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Vitamin C - Ascorbic Acid

Ascorbic acid is often consumed as some named form of ascorbate, for example, calcium ascorbate.

Vitamin C is one of the most important vitamins for the immune system and for the health of every tissue in the body. Vitamin C is water-soluble so our bodies are unable to store it. Therefore we must ensure that we consume adequate supplies every day.

The functions of vitamin C

Vitamin C is necessary for normal growth and development. It is required for:

Antioxidants are nutrients that block some of the damage caused by free radicals, which are by-products that result when your body transforms food into energy. The build up of these by-products over time is largely responsible for the aging process and can contribute to the development of various health conditions such as cancer, heart disease, and a host of inflammatory conditions like arthritis. Antioxidants also help reduce the damage to the body caused by toxic chemicals and pollutants such as cigarette smoke.

The symptoms and signs of vitamin C deficiency

Vitamin C deficiency can lead to:

A severe form of vitamin C deficiency is known as scurvy, which mainly affects older, malnourished adults.

The body does not manufacture vitamin C on its own, nor does it store it. So it is very important to include plenty of vitamin C-containing foods in your daily diet.

Food sources of vitamin C

All fruits and vegetables contain some amount of vitamin C. Foods that tend to be the highest sources of vitamin C include: green peppers, citrus fruits and juices, strawberries, tomatoes, broccoli, turnip greens and other leafy greens, sweet and white potatoes, and cantaloupe.

Other excellent sources include: papaya, mango, watermelon, brussels sprouts, cauliflower, cabbage, winter squash, red peppers, raspberries, blueberries, cranberries, and pineapples.

How much do you need?

The recommended daily intakes of dietary vitamin C (according to the U.S. RDA) are listed below.

Pediatric (for children)

Vitamin C Pediatric RDA
Stage and Age Vitamin C (mg)
Neonates 1 to 6 months 30 mg
Infants 6 to 12 months 35 mg
Children 1 to 3 years 40 mg
Children 4 to 6 years 45 mg
Children 7 to 10 years 45 mg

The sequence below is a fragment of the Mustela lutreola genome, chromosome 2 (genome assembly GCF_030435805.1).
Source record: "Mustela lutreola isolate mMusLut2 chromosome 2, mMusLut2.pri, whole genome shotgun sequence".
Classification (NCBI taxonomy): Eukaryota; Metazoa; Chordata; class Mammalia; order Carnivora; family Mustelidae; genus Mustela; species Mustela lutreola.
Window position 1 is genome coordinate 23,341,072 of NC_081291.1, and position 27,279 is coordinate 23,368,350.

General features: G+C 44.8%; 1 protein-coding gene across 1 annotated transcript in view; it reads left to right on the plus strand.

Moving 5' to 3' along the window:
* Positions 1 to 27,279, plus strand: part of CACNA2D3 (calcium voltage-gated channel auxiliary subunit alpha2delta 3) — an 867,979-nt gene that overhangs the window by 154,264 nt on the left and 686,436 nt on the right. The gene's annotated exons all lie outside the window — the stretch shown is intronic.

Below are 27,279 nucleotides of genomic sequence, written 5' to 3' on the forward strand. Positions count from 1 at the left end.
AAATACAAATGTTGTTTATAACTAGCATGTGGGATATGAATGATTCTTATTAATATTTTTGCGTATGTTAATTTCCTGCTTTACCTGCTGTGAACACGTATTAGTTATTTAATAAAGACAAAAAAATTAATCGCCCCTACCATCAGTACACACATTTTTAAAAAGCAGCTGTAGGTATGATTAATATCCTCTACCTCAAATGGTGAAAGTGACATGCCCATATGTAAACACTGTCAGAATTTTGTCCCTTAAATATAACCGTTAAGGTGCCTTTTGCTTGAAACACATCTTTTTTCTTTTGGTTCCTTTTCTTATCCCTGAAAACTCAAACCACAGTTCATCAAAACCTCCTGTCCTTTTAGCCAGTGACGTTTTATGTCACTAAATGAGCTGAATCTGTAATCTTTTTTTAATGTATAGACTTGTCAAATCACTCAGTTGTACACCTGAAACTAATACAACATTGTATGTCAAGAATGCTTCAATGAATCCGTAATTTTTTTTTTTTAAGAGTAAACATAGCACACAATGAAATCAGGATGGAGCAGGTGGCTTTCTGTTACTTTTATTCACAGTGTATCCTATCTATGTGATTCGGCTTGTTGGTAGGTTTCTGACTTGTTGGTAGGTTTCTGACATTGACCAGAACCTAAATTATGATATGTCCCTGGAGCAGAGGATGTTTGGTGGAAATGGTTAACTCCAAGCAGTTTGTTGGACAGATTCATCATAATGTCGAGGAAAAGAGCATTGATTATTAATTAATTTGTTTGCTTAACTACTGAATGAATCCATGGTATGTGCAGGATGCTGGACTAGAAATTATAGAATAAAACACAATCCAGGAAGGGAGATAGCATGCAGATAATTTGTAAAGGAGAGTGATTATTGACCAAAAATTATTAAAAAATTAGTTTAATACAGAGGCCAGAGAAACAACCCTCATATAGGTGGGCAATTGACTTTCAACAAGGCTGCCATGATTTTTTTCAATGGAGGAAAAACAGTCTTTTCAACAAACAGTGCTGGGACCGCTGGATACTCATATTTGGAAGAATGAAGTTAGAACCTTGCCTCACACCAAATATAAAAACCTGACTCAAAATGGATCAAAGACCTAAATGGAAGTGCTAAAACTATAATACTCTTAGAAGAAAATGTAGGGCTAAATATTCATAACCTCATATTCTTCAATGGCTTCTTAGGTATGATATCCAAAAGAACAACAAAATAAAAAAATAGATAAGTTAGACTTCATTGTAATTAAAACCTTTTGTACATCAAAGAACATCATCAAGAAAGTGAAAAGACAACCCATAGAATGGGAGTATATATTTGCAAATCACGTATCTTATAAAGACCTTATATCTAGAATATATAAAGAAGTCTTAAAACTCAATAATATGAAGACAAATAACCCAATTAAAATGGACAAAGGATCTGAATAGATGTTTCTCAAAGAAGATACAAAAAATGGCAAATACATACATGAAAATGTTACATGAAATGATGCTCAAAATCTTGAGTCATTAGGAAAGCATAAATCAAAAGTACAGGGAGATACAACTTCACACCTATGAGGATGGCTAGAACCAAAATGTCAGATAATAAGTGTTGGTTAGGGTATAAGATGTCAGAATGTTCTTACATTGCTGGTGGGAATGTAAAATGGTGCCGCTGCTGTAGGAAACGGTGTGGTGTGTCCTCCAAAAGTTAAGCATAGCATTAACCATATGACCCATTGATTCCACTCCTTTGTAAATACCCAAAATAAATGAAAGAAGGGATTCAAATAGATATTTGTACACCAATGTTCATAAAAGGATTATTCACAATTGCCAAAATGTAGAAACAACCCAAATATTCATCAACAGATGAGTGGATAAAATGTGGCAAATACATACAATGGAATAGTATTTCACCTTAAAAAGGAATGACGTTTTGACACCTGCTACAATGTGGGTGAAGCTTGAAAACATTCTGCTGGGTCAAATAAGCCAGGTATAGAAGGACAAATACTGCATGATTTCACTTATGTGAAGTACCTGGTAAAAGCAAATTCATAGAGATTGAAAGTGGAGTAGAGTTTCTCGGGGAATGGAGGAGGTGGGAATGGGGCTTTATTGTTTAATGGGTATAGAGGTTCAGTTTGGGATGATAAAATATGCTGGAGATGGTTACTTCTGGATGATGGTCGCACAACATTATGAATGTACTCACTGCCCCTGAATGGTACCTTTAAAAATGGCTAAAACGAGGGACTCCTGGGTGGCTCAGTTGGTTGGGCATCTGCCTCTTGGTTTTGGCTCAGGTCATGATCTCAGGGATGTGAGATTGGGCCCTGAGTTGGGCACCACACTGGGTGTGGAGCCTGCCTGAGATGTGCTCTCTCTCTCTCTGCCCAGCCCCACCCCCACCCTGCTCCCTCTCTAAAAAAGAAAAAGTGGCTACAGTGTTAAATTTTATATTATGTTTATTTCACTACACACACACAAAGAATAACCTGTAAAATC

Children 11 to 14 years 50 mg
Adolescent girls 15 to 18 years 65 mg
Adolescent boys 15 to 18 years 75 mg

Adults

Vitamin C Adults RDA
Males and Females Vitamin C (mg)
Men over 18 years 90 mg
Women over 18 years 75 mg
Breastfeeding women: first 6 months 95 mg
Breastfeeding women: second 6 months 90 mg

Special notes

Being water soluble, vitamin C is regularly excreted by the body. Therefore, toxicity is very rare, although large doses can cause skin irritation, stomach upset and diarrhea. Vitamin C will be more effective if taken with bioflavonoids, calcium and magnesium. To enhance the antioxidant properties, it will be best to take it with the other antioxidants, as there is strong evidence of synergy between all of them.

Mega doses of vitamin C should be avoided in individuals with a history of renal stones due to oxalate formation or hemochromatosis or other diseases related to excessive iron accumulation.

Extremely high dosage of vitamin C may predispose premature infants to hemolytic anemia due to the fragility of their red blood cells.

The need for vitamin C will dramatically increase in times when the body is subjected to trauma, infections, and strenuous exercise, elevated environmental temperatures or if the person is a smoker. Smokers should supplement with another 100 mg per day.

Carbon monoxide destroys vitamin C so anyone living in polluted areas will need extra vitamin C.

Be careful of taking aspirin and vitamin C supplements together. Vitamin C may cause stomach irritation.

Vitamin C is destroyed by air, heat, water as well as prolonged storage, overcooking and processing. Antacids, alcohol, antidepressants, birth control pills and steroids will also deplete this vitamin.

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References

Bland, J. 1996, Contemporary Nutrition. J & B Associates.

Davies, S. and A. Stewart., 1997, Nutritional Medicine. Pan.

Holden, S., Hudson, K., Tilman, J. & D. Wolf, 2003, The Ultimate Guide to Health from Nature. Asrolog Publication.

Pressman, A. and S. Buff, 2000, The Complete Idiot's Guide to Vitamins and Minerals. (2nd Ed.) Alpha Books.

Soothill, R. 1996, The Choice Guide to Vitamins and Minerals. A Choice Book Publication.

Sullivan, K. 2002, Vitamins and Minerals: A Practical Approach to a Health Diet and Safe Supplementation. Harper Collins.

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Vitamin C can alter the results of blood and urine testing, including those for diabetes. (If you have any tests performed, let your physician know if you are taking vitamin C supplements.)